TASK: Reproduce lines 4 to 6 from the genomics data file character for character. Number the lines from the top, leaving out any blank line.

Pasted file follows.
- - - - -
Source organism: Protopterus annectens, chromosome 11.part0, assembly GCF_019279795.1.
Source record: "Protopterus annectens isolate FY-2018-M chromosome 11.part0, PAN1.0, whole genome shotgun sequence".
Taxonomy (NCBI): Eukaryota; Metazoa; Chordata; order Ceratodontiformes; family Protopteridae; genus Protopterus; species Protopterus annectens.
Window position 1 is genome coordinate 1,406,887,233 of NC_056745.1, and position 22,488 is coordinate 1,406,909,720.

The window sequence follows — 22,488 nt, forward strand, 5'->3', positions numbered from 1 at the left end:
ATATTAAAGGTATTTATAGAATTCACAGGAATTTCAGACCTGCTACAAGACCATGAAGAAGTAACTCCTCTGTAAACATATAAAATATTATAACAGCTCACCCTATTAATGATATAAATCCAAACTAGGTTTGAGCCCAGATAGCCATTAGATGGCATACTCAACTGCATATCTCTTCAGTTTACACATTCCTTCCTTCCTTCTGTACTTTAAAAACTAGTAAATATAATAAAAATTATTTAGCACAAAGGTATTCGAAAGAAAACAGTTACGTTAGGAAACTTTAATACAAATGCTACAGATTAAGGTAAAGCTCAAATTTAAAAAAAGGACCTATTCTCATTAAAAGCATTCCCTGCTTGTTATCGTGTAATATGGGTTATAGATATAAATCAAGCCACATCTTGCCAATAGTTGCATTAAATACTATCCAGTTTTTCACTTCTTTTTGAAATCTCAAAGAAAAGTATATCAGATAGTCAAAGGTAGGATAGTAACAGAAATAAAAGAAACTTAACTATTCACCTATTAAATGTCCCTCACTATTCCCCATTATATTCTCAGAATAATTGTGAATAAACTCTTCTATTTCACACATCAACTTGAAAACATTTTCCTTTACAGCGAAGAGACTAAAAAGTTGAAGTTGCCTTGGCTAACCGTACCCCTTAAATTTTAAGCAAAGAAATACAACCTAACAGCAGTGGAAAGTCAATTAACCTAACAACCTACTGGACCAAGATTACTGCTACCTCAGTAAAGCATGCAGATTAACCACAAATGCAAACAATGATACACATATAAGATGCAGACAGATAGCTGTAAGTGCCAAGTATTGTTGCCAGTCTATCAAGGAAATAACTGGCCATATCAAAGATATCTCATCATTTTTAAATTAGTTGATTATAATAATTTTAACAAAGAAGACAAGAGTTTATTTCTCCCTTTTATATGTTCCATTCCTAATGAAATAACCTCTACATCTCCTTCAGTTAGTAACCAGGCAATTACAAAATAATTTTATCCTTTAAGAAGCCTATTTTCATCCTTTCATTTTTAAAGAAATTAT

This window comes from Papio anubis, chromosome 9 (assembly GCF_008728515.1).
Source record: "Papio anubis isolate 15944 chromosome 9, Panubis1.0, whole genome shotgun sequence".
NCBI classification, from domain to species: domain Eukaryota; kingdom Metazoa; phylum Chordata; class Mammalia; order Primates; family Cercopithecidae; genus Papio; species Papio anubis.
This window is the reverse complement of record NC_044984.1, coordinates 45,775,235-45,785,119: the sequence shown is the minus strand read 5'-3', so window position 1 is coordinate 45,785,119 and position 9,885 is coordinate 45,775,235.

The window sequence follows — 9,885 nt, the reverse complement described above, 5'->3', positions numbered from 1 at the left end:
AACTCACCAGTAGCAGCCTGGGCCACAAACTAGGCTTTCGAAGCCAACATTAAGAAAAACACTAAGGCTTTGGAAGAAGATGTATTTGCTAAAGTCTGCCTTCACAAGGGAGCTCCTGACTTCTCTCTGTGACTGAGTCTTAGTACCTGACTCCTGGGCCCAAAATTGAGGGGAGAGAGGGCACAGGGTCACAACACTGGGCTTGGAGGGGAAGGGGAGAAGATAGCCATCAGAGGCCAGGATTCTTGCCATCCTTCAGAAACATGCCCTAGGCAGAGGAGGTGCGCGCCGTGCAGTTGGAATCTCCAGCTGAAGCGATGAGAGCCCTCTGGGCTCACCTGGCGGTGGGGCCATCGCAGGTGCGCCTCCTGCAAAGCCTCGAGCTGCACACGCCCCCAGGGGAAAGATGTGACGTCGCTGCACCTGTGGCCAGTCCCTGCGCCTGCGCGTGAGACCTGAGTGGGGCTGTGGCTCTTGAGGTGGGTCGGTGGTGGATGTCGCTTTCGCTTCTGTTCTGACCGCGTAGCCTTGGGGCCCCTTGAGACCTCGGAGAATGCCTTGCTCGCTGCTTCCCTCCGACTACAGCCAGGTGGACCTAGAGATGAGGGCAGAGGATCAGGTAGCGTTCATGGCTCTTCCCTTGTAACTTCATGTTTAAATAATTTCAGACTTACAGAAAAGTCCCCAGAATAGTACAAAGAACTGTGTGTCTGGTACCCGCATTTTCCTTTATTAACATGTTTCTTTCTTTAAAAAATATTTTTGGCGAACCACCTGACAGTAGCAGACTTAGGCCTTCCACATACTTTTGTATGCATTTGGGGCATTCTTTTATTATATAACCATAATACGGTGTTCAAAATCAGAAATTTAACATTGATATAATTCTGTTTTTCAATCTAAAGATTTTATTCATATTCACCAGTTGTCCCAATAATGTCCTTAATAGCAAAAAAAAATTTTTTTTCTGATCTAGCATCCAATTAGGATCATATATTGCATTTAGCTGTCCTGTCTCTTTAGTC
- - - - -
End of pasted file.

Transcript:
Window position 1 is genome coordinate 1,406,887,233 of NC_056745.1, and position 22,488 is coordinate 1,406,909,720.

The window sequence follows — 22,488 nt, forward strand, 5'->3', positions numbered from 1 at the left end:
ATATTAAAGGTATTTATAGAATTCACAGGAATTTCAGACCTGCTACAAGACCATGAAGAAGTAACTCCTCTGTAAACATATAAAATATTATAACAGCTCACCCTATTAATGATATAAATCCAAACTAGGTTTGAGCCCAGATAGCCATTAGATGGCATACTCAACTGCATATCTCTTCAGTTTACACATTCCTTCCTTCCTTCTGTACTTTAAAAACTAGTAAATATAATAAAAATTATTTAGCACAAAGGTATTCGAAAGAAAACAGTTACGTTAGGAAACTTTAATACAAATGCTACAGATTAAGGTAAAGCTCAAATTTAAAAAAAGGACCTATTCTCATTAAAAGCATTCCCTGCTTGTTATCGTGTAATATGGGTTATAGATATAAATCAAGCCACATCTTGCCAATAGTTGCATTAAATACTATCCAGTTTTTCACTTCTTTTTGAAATCTCAAAGAAAAGTATATCAGATAGTCAAAGGTAGGATAGTAACAGAAATAAAAGAAACTTAACTATTCACCTATTAAATGTCCCTCACTATTCCCCATTATATTCTCAGAATAATTGTGAATAAACTCTTCTATTTCACACATCAACTTGAAAACATTTTCCTTTACAGCGAAGAGACTAAAAAGTTGAAGTTGCCTTGGCTAACCGTACCCCTTAAATTTTAAGCAAAGAAATACAACCTAACAGCAGTGGAAAGTCAATTAACCTAACAACCTACTGGACCAAGATTACTGCTACCTCAGTAAAGCATGCAGATTAACCACAAATGCAAACAATGATACACATATAAGATGCAGACAGATAGCTGTAAGTGCCAAGTATTGTTGCCAGTCTATCAAGGAAATAACTGGCCATATCAAAGATATCTCATCATTTTTAAATTAGTTGATTATAATAATTTTAACAAAGAAGACAAGAGTTTATTTCTCCCTTTTATATGTTCCATTCCTAATGAAATAACCTCTACATCTCCTTCAGTTAGTAACCAGGCAATTACAAAATAATTTTATCCTTTAAGAAGCCTATTTTCATCCTTTCATTTTTAAAGAAATTAT